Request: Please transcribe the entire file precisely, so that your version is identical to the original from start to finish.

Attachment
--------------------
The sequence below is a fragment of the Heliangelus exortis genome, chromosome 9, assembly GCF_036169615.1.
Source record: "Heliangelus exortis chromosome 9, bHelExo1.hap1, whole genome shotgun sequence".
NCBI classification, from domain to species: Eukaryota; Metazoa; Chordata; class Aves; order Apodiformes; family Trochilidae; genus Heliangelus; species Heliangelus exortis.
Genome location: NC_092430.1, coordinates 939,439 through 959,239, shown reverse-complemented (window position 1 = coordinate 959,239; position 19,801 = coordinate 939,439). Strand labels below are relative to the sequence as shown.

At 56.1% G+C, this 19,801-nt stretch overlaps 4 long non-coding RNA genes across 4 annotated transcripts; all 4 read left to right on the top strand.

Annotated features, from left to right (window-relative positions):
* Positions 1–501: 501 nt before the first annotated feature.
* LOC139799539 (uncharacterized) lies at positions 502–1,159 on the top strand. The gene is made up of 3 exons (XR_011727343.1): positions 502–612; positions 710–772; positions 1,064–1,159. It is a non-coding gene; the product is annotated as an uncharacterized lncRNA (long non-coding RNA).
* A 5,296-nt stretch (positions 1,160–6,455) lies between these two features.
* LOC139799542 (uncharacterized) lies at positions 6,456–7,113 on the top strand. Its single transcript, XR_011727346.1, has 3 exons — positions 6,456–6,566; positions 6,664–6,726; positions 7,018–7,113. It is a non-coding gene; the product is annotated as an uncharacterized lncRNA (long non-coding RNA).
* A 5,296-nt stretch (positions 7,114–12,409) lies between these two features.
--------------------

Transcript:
The sequence below is a fragment of the Heliangelus exortis genome, chromosome 9, assembly GCF_036169615.1.
Source record: "Heliangelus exortis chromosome 9, bHelExo1.hap1, whole genome shotgun sequence".
NCBI classification, from domain to species: Eukaryota; Metazoa; Chordata; class Aves; order Apodiformes; family Trochilidae; genus Heliangelus; species Heliangelus exortis.
Genome location: NC_092430.1, coordinates 939,439 through 959,239, shown reverse-complemented (window position 1 = coordinate 959,239; position 19,801 = coordinate 939,439). Strand labels below are relative to the sequence as shown.

At 56.1% G+C, this 19,801-nt stretch overlaps 4 long non-coding RNA genes across 4 annotated transcripts; all 4 read left to right on the top strand.

Annotated features, from left to right (window-relative positions):
* Positions 1–501: 501 nt before the first annotated feature.
* LOC139799539 (uncharacterized) lies at positions 502–1,159 on the top strand. The gene is made up of 3 exons (XR_011727343.1): positions 502–612; positions 710–772; positions 1,064–1,159. It is a non-coding gene; the product is annotated as an uncharacterized lncRNA (long non-coding RNA).
* A 5,296-nt stretch (positions 1,160–6,455) lies between these two features.
* LOC139799542 (uncharacterized) lies at positions 6,456–7,113 on the top strand. Its single transcript, XR_011727346.1, has 3 exons — positions 6,456–6,566; positions 6,664–6,726; positions 7,018–7,113. It is a non-coding gene; the product is annotated as an uncharacterized lncRNA (long non-coding RNA).
* A 5,296-nt stretch (positions 7,114–12,409) lies between these two features.